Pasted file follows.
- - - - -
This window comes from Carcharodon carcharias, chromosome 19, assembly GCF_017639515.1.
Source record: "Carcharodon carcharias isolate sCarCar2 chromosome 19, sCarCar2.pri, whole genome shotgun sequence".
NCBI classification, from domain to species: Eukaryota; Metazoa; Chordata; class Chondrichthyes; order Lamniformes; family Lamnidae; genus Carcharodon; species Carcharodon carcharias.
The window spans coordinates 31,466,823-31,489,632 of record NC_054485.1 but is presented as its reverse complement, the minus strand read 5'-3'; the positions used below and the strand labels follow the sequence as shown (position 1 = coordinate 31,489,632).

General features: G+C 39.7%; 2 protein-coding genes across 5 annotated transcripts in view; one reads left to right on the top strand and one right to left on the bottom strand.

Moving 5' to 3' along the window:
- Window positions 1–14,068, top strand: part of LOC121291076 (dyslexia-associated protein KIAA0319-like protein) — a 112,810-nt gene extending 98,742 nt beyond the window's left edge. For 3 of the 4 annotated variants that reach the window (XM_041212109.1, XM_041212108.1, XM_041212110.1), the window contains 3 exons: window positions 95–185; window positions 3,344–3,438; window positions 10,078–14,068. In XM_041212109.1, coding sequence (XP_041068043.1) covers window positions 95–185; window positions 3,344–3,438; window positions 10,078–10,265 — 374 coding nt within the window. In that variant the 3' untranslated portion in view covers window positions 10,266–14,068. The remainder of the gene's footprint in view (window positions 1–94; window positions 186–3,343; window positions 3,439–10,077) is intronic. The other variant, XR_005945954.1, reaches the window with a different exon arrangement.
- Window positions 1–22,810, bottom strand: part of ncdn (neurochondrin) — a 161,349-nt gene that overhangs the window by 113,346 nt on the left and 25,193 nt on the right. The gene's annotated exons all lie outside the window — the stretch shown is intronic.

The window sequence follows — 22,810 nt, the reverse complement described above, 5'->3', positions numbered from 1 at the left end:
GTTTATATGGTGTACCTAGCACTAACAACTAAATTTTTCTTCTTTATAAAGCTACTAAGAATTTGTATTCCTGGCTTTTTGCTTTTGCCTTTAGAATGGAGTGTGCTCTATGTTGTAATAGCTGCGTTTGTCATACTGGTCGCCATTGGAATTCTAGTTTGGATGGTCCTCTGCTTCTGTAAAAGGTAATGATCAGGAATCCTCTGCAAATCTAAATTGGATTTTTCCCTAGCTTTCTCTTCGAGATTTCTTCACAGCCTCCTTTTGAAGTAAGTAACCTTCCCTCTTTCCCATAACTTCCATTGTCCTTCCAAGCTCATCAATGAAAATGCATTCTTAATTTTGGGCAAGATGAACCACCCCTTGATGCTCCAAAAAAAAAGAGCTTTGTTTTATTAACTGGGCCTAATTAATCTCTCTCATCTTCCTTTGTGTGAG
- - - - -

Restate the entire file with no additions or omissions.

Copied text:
This window comes from Carcharodon carcharias, chromosome 19, assembly GCF_017639515.1.
Source record: "Carcharodon carcharias isolate sCarCar2 chromosome 19, sCarCar2.pri, whole genome shotgun sequence".
NCBI classification, from domain to species: Eukaryota; Metazoa; Chordata; class Chondrichthyes; order Lamniformes; family Lamnidae; genus Carcharodon; species Carcharodon carcharias.
The window spans coordinates 31,466,823-31,489,632 of record NC_054485.1 but is presented as its reverse complement, the minus strand read 5'-3'; the positions used below and the strand labels follow the sequence as shown (position 1 = coordinate 31,489,632).

General features: G+C 39.7%; 2 protein-coding genes across 5 annotated transcripts in view; one reads left to right on the top strand and one right to left on the bottom strand.

Moving 5' to 3' along the window:
- Window positions 1–14,068, top strand: part of LOC121291076 (dyslexia-associated protein KIAA0319-like protein) — a 112,810-nt gene extending 98,742 nt beyond the window's left edge. For 3 of the 4 annotated variants that reach the window (XM_041212109.1, XM_041212108.1, XM_041212110.1), the window contains 3 exons: window positions 95–185; window positions 3,344–3,438; window positions 10,078–14,068. In XM_041212109.1, coding sequence (XP_041068043.1) covers window positions 95–185; window positions 3,344–3,438; window positions 10,078–10,265 — 374 coding nt within the window. In that variant the 3' untranslated portion in view covers window positions 10,266–14,068. The remainder of the gene's footprint in view (window positions 1–94; window positions 186–3,343; window positions 3,439–10,077) is intronic. The other variant, XR_005945954.1, reaches the window with a different exon arrangement.
- Window positions 1–22,810, bottom strand: part of ncdn (neurochondrin) — a 161,349-nt gene that overhangs the window by 113,346 nt on the left and 25,193 nt on the right. The gene's annotated exons all lie outside the window — the stretch shown is intronic.

The window sequence follows — 22,810 nt, the reverse complement described above, 5'->3', positions numbered from 1 at the left end:
GTTTATATGGTGTACCTAGCACTAACAACTAAATTTTTCTTCTTTATAAAGCTACTAAGAATTTGTATTCCTGGCTTTTTGCTTTTGCCTTTAGAATGGAGTGTGCTCTATGTTGTAATAGCTGCGTTTGTCATACTGGTCGCCATTGGAATTCTAGTTTGGATGGTCCTCTGCTTCTGTAAAAGGTAATGATCAGGAATCCTCTGCAAATCTAAATTGGATTTTTCCCTAGCTTTCTCTTCGAGATTTCTTCACAGCCTCCTTTTGAAGTAAGTAACCTTCCCTCTTTCCCATAACTTCCATTGTCCTTCCAAGCTCATCAATGAAAATGCATTCTTAATTTTGGGCAAGATGAACCACCCCTTGATGCTCCAAAAAAAAAGAGCTTTGTTTTATTAACTGGGCCTAATTAATCTCTCTCATCTTCCTTTGTGTGAG